A typical organization deals with dozens of kinds of documents. These are everyday things like invoices, new hire paperwork, student records, 401(K) change request forms, contracts, purchase orders, absence records and so on.
Truth be told, you’re still likely to find large filing cabinets and folders filled with documents in many offices. People still print out their documents, stick them in a folder and put it in the corner filing cabinet. Of course, paper documents are hard to find, maintain, modify, send around etc. – the usual problems. They’re also vulnerable to disasters e.g. a fire could destroy years of information.
Companies everywhere are transforming their tedious, time-consuming, manual processes into streamlined, easy-to-use, automated processes. They’re doing it to reap the many benefits of automation technology. Updated technology improves consistency and companies have enjoyed increased productivity, availability, reliability, and performance, while drastically reducing costs.
However, each company has different automation needs and priorities. For example, a company that procures a large number of raw materials may benefit from invoice automation as opposed to a temp agency that may prefer to invest in automating new hire onboarding.
Here’s a list of workflow examples for common business processes. For each type, we’ll explain what your workflow should include to make them perform optimally.
Are you ready to replace your expensive paper processes with automated, efficient, electronic forms/workflows? Looking for a low cost, low code workflow management system to quickly automate processes, enhance productivity and drive down costs? Not sure where to start?
Every time we think we’ve got a handle on automation, new statistics emerge to challenge our perception. Just this month, McKinsey released a new report about the future of women at work, saying that an estimated 40 to 160 million women around the world will need to transition their skills.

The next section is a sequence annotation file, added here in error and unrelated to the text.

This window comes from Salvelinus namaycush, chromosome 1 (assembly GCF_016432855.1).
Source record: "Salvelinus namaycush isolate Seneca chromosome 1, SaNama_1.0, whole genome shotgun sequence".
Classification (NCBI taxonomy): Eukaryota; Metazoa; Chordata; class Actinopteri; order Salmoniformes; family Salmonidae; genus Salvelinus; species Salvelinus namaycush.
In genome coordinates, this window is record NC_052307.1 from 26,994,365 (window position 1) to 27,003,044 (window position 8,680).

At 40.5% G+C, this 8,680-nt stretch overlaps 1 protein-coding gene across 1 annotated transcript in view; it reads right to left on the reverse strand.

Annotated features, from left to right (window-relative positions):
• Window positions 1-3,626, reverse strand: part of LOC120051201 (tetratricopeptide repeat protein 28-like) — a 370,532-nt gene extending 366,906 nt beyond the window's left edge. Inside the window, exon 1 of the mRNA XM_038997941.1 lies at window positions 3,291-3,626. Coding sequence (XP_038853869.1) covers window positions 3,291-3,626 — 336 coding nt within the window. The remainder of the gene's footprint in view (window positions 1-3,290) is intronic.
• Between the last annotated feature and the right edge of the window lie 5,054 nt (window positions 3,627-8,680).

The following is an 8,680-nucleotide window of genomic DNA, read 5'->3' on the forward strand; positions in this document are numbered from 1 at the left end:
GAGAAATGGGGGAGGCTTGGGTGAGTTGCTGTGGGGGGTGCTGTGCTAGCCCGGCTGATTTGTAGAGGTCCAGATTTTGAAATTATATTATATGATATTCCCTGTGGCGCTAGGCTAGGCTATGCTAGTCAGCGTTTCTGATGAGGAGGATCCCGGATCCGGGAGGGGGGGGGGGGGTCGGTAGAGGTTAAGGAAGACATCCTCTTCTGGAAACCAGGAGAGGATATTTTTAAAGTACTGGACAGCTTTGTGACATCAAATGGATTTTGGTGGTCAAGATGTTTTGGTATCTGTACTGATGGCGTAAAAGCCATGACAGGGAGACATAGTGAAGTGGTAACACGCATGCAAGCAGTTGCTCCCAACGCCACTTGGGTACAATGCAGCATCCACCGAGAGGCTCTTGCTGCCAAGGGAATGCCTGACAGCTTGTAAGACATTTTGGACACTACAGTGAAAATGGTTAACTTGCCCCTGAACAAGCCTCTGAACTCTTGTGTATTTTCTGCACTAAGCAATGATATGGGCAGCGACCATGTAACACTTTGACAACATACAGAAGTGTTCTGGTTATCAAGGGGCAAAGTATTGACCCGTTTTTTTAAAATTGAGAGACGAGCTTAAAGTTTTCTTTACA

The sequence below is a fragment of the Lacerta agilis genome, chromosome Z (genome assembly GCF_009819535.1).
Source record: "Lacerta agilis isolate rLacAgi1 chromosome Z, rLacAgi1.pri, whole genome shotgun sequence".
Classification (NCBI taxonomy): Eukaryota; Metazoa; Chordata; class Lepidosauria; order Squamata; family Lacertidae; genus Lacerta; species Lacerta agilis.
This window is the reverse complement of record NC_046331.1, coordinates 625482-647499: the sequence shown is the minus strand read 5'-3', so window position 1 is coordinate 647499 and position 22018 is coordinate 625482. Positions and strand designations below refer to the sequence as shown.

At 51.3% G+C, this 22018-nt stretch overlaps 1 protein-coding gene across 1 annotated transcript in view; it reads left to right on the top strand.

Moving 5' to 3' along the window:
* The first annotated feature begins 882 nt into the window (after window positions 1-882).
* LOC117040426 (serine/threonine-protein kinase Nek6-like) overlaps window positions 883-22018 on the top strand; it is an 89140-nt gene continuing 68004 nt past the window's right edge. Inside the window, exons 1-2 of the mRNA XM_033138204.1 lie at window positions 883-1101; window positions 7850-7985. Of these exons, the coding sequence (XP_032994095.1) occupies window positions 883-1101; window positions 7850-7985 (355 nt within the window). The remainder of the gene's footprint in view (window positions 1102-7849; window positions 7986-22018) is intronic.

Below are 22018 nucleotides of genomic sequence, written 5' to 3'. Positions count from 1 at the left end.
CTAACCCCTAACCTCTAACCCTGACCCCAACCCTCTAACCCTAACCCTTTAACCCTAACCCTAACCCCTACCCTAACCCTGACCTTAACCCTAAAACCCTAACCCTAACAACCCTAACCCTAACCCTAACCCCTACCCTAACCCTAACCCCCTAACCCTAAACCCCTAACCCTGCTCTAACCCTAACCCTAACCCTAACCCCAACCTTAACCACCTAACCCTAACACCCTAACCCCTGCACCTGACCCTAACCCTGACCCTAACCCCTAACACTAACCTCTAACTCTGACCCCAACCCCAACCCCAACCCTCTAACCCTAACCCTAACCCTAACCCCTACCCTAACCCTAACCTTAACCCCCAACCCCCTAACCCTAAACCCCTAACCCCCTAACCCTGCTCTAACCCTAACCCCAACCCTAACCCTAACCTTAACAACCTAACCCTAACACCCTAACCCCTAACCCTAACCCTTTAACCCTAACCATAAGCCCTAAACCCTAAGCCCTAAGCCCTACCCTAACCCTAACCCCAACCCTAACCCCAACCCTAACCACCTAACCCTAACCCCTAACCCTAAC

But the report also pointed out that both men and women will be similarly affected by automation, just in different areas. Without a doubt, the effects of automated processes will be felt in every sector across all roles.
To understand the scale and importance of automation in the workplace, take a look at some of these key statistics.
Organizations create a sales order form to list the products and services being ordered by a customer. The customer may provide one or more purchase orders (PO) for that purpose.
The sales order is a document that’s created internally by the company so that it may process the order in a controlled manner with the necessary checks, authorizations and signatures in place. Generally, the sales order form includes any associated purchase orders for convenience. In some cases, the sales order may also be sent externally to the client for signature, for example, to formally accept Terms & Conditions.
Workflow analysis is the process by which your business examines data about its workflows, determines trends and improves their efficiency. In turn, this improves customer satisfaction and the competitiveness of the business itself.
In most cases, if you ask people why a particular workflow is setup the way it is, they’ll tell you “That’s how we’ve always done it.” The design probably made sense years ago but as the business and its environment have changed, the workflow was probably never updated.
Workflow analysis is the first step towards these necessary updates. Apply it in the following ways:
If you’re like many other businesses, your HR department is overloaded with paperwork. Honestly, that’s a shame – wouldn’t you rather have them focus on attracting and recruiting talent instead of sifting through endless paperwork?
A business lunch with a client. An Uber ride to the airport. Drinks at the hotel bar with a colleague. All these expenses could qualify for travel reimbursement, but how do you make sure everyone’s receipts and records are all accounted for?